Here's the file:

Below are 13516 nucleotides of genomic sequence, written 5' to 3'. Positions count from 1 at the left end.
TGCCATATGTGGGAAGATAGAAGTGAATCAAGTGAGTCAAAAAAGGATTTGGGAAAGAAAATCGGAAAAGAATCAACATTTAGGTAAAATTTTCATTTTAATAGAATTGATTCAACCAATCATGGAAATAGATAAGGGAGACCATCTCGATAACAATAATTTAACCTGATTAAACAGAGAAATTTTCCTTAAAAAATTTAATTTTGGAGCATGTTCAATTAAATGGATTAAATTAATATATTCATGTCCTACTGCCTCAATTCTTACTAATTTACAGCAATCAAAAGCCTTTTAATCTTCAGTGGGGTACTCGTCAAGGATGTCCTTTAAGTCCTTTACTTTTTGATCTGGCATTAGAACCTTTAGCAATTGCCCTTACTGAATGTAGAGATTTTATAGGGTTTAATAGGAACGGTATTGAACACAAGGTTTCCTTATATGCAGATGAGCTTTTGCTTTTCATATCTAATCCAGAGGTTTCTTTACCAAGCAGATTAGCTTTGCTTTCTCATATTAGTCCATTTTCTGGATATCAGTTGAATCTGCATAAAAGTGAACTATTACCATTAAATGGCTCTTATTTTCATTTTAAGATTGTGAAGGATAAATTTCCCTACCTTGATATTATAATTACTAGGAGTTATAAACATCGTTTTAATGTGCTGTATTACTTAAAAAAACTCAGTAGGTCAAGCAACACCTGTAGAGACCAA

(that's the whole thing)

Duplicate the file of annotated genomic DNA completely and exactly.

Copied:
Below are 13516 nucleotides of genomic sequence, written 5' to 3'. Positions count from 1 at the left end.
TGCCATATGTGGGAAGATAGAAGTGAATCAAGTGAGTCAAAAAAGGATTTGGGAAAGAAAATCGGAAAAGAATCAACATTTAGGTAAAATTTTCATTTTAATAGAATTGATTCAACCAATCATGGAAATAGATAAGGGAGACCATCTCGATAACAATAATTTAACCTGATTAAACAGAGAAATTTTCCTTAAAAAATTTAATTTTGGAGCATGTTCAATTAAATGGATTAAATTAATATATTCATGTCCTACTGCCTCAATTCTTACTAATTTACAGCAATCAAAAGCCTTTTAATCTTCAGTGGGGTACTCGTCAAGGATGTCCTTTAAGTCCTTTACTTTTTGATCTGGCATTAGAACCTTTAGCAATTGCCCTTACTGAATGTAGAGATTTTATAGGGTTTAATAGGAACGGTATTGAACACAAGGTTTCCTTATATGCAGATGAGCTTTTGCTTTTCATATCTAATCCAGAGGTTTCTTTACCAAGCAGATTAGCTTTGCTTTCTCATATTAGTCCATTTTCTGGATATCAGTTGAATCTGCATAAAAGTGAACTATTACCATTAAATGGCTCTTATTTTCATTTTAAGATTGTGAAGGATAAATTTCCCTACCTTGATATTATAATTACTAGGAGTTATAAACATCGTTTTAATGTGCTGTATTACTTAAAAAAACTCAGTAGGTCAAGCAACACCTGTAGAGACCAA